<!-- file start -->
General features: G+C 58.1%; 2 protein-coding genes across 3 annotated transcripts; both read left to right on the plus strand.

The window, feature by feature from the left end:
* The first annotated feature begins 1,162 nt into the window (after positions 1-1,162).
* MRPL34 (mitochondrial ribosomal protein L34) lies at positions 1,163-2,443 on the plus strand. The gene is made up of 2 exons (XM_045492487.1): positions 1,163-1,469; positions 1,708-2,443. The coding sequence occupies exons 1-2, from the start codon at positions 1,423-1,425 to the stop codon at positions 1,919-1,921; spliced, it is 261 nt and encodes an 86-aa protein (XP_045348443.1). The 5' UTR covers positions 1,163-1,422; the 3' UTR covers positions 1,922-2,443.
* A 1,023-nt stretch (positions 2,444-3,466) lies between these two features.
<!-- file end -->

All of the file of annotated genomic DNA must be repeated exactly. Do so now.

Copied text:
General features: G+C 58.1%; 2 protein-coding genes across 3 annotated transcripts; both read left to right on the plus strand.

The window, feature by feature from the left end:
* The first annotated feature begins 1,162 nt into the window (after positions 1-1,162).
* MRPL34 (mitochondrial ribosomal protein L34) lies at positions 1,163-2,443 on the plus strand. The gene is made up of 2 exons (XM_045492487.1): positions 1,163-1,469; positions 1,708-2,443. The coding sequence occupies exons 1-2, from the start codon at positions 1,423-1,425 to the stop codon at positions 1,919-1,921; spliced, it is 261 nt and encodes an 86-aa protein (XP_045348443.1). The 5' UTR covers positions 1,163-1,422; the 3' UTR covers positions 1,922-2,443.
* A 1,023-nt stretch (positions 2,444-3,466) lies between these two features.